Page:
As President of the Lahaina Merchants Association, I’d like to thank my fellow sellers and citizens for making the past year our best and brightest so far. Our Fall initiatives really made a big difference. Our renewed focus on quality and specialization, as well as our pricing and distribution agreements led to record profits. I couldn’t be more proud about how we handled the sudden increase in potential shoppers, after the global backup connection was restarted at the Veilcorp facility.
These new faces have let us build up quite a surplus, and allows us to make even more changes. While some of these new buyers are fine people concerned only with their welfare and the welfare of their loved ones, there is another sort as well. Of course I’m talking about those interested in running through the jungle and ruins, shooting at anything that moves too fast. The kind that charges into a group of night marchers, and ends up having to run back to town for safety with a trail of those nightmares running after. The individuals who think it’s their right to check the pockets and packs of any random person they see laid out somewhere. I’m talking of course of the adventurer.
We’ve always had a few willing to leap before they look. I can’t count how many times Sgt. Kaua has interrupted a town picnic ranting about how he’d vanquished some foe while fresh blood dripped from his beard. Sure it was a bit off-putting, but there’s no doubt that on the whole, he makes the island safer. Nonetheless, we don’t need another Kaua, let alone a dozen more.
We need to appeal to the less extreme new visitors to our beloved island, and the time has never been better. The new moon came early this year and the menehune have already completed their annual dance. That should give us at least a month to work diligently before we have to worry about them getting their energy and bad attitudes back. The association has set enough money aside from our Fall push to pay off the bandits for at least that length of time. It would be a shame if we didn’t grab hold of the opportunity that is being presented to us. Let’s bring back the beauty to our home, and make it a good place to start a family, not trouble.
First we need to remove any and all skulls, enemy corpses, and various animal parts from view. I know many of you, particularly the Kānaka, believe that it wards off potential enemies and adds just the right amount of “don’t start trouble here” to your homes and businesses. You’re probably right, but it also acts like a sign to the hazard-seeking type. It lets them know that there are probably weapons in the area and items to loot. Adventurers are drawn to a collection of night marcher skulls like a moth is to flame. Let’s put out this particular attraction until we have the town back into a respectable state.
There’s no doubt that we’ve all done a bit of scavenging in our day, and many of us still turn over a brick or two looking for something useful, but these people will collect anything. I had a gentlemen show up to one of my shops with a bag of broken plates he’d liberated from the ruins. He asked how much he could get for them, as if there was some unwritten rule that everything you could pick up and put in a bag was worth something. If we all work together and help clean up a few of the buildings on Front street, I think we have a good chance at getting rid of these sifters.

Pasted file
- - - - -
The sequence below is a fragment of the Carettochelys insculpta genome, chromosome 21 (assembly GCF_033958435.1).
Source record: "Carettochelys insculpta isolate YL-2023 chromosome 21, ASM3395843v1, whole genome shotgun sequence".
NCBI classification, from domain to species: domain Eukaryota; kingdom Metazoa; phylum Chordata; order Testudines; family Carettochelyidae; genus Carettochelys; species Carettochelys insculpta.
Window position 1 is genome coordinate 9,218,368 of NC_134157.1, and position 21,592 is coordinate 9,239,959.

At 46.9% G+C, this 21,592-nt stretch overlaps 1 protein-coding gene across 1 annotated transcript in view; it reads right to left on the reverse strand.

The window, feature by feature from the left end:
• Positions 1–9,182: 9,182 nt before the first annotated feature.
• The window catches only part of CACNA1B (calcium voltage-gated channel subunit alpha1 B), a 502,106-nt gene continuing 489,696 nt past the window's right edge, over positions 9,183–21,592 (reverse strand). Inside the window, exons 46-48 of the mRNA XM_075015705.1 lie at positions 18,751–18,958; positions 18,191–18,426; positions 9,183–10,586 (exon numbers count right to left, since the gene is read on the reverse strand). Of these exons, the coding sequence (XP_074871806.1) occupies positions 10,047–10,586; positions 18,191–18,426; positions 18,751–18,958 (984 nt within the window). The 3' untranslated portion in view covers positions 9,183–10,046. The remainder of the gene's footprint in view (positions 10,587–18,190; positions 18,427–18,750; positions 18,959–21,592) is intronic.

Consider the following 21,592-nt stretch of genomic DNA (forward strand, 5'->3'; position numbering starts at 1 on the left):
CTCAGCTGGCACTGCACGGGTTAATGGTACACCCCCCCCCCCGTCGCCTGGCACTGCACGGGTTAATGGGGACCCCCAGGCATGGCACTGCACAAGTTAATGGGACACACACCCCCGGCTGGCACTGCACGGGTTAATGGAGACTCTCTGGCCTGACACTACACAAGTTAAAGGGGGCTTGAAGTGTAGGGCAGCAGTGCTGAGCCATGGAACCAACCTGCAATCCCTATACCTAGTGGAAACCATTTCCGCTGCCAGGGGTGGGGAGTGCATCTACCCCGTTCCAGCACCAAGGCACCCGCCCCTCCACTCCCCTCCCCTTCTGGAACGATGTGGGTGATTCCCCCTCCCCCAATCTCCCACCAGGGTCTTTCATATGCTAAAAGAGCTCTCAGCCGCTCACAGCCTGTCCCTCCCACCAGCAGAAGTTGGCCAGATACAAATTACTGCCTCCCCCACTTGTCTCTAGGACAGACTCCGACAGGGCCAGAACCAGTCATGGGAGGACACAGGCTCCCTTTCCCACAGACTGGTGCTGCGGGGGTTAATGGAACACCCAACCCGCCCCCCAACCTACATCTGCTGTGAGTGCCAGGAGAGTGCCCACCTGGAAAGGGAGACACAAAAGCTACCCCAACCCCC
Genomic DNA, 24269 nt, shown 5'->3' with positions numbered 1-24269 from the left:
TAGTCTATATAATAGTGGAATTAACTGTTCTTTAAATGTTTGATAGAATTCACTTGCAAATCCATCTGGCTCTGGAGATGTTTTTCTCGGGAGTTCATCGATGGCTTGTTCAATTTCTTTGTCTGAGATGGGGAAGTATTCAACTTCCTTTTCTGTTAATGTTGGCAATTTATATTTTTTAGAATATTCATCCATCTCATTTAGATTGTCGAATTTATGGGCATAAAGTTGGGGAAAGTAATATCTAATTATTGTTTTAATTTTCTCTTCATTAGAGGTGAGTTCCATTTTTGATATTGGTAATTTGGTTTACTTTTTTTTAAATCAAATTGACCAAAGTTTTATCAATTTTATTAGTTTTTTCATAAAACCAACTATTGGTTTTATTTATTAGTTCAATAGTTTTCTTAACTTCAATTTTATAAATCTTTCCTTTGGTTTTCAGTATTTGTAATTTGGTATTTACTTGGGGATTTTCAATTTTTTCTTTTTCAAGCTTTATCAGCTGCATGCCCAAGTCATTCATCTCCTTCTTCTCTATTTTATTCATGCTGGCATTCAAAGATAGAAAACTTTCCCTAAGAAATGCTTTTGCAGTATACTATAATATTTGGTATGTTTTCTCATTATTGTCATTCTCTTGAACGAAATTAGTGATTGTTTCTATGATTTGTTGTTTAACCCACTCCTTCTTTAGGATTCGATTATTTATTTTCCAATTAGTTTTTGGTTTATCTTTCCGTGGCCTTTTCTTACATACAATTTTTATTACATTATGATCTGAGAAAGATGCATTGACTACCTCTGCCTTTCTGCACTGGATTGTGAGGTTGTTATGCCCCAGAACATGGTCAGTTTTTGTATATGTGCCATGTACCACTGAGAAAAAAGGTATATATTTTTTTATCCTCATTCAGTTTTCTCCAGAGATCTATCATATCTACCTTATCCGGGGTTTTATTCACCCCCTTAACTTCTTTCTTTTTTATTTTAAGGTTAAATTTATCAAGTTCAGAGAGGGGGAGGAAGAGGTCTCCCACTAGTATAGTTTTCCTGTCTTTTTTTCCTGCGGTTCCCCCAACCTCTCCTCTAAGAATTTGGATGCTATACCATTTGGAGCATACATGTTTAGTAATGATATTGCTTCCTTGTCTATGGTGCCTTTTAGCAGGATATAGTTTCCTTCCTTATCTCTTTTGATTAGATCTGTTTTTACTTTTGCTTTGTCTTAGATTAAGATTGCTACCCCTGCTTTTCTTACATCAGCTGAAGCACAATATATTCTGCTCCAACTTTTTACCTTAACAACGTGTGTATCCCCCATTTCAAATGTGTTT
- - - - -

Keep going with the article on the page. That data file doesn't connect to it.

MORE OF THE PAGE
Speaking of cleaning up, we should target a couple other areas as well. The baby beach has always been a good place to go if you don’t like big waves. Unfortunately the horned turtles are vicious opponents and taste pretty good. If we push hard to remove them, we get rid of opponents and a valuable resource that these thrill seekers seem to need. I propose adding a mark to one of the many urchins there once a week, something like a gold star. The finder of the golden urchin wins a free meal, or something equally family friendly. I can’t imagine that wading through the warm-friendly-waters, checking the bottom of urchins for a chance to win a sandwich will be exciting enough for these trouble makers.
While we’re at it, we need to clean out the banyan grove of green ladies once and for all, and do some pruning. After removing yet another potential adversary for the yahoos, we should do some landscaping and clean up some of the undergrowth. A few nice ornamental shrubs and some sturdy benches might be just the thing we need. If we install a nicely groomed Ulu Maika course, we’re sure to keep them out of the area. There’s no way that rolling stones between two pegs is going to hold their attention like stalking enemies in the undergrowth. I hear the cruise ship folks are interested in selling their surplus shuffleboard equipment as well. We might want to purchase some of that as well, just for insurance.
Finally, I propose that we finish hooking up the remaining solar panels and batteries to the lights on Front street. Danger lurks in shadows, and nothing compels the overly inquisitive to investigate like a dark alley. Lets light up every corner at night, and take the mystery out of our back alleys. In addition, I’ve already contacted Bruddah Lee about starting walking history tours of downtown. He assures me that he has enough learned Kānaka colleagues that we could have multiple tours going at once 24 hours a day. Just think of it, every question about the old jail and why the particular wood was chosen for the boardwalk explained in excruciating detail 24/7. I don’t know about you, but I choose yawns over brawn .
The time is right but we have to act quickly before this window of opportunity closes. We put in the hard work through the years to make Lahaina the success it is. We can’t afford to let a bunch of weapon toting ruffians take over. It’s our blood, sweat, and tears that got us this far, and it’s time for us to enjoy it in peace. We deserve tranquility. Let’s make our home beautiful and boring again.